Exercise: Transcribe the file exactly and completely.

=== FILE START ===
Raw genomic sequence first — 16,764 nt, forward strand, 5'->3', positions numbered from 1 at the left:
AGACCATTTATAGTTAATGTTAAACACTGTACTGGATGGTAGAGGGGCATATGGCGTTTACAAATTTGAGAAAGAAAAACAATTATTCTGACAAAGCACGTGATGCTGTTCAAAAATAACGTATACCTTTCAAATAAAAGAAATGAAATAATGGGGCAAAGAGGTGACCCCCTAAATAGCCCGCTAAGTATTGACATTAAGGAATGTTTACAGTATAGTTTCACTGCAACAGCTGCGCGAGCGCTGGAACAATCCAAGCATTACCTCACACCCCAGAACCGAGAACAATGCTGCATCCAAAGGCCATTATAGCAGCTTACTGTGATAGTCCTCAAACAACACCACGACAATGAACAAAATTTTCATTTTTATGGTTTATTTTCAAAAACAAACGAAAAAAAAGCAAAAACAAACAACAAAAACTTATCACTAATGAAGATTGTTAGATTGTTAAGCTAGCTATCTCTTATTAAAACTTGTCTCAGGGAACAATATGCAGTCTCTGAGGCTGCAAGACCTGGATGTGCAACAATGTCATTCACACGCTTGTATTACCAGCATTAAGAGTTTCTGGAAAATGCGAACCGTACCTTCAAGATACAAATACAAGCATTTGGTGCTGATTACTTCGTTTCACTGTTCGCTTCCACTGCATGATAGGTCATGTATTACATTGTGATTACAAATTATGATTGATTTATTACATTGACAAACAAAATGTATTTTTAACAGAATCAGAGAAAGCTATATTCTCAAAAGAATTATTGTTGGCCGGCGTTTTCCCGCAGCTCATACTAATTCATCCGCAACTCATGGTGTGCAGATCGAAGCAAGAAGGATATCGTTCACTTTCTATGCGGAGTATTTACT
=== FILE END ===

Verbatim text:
Raw genomic sequence first — 16,764 nt, forward strand, 5'->3', positions numbered from 1 at the left:
AGACCATTTATAGTTAATGTTAAACACTGTACTGGATGGTAGAGGGGCATATGGCGTTTACAAATTTGAGAAAGAAAAACAATTATTCTGACAAAGCACGTGATGCTGTTCAAAAATAACGTATACCTTTCAAATAAAAGAAATGAAATAATGGGGCAAAGAGGTGACCCCCTAAATAGCCCGCTAAGTATTGACATTAAGGAATGTTTACAGTATAGTTTCACTGCAACAGCTGCGCGAGCGCTGGAACAATCCAAGCATTACCTCACACCCCAGAACCGAGAACAATGCTGCATCCAAAGGCCATTATAGCAGCTTACTGTGATAGTCCTCAAACAACACCACGACAATGAACAAAATTTTCATTTTTATGGTTTATTTTCAAAAACAAACGAAAAAAAAGCAAAAACAAACAACAAAAACTTATCACTAATGAAGATTGTTAGATTGTTAAGCTAGCTATCTCTTATTAAAACTTGTCTCAGGGAACAATATGCAGTCTCTGAGGCTGCAAGACCTGGATGTGCAACAATGTCATTCACACGCTTGTATTACCAGCATTAAGAGTTTCTGGAAAATGCGAACCGTACCTTCAAGATACAAATACAAGCATTTGGTGCTGATTACTTCGTTTCACTGTTCGCTTCCACTGCATGATAGGTCATGTATTACATTGTGATTACAAATTATGATTGATTTATTACATTGACAAACAAAATGTATTTTTAACAGAATCAGAGAAAGCTATATTCTCAAAAGAATTATTGTTGGCCGGCGTTTTCCCGCAGCTCATACTAATTCATCCGCAACTCATGGTGTGCAGATCGAAGCAAGAAGGATATCGTTCACTTTCTATGCGGAGTATTTACT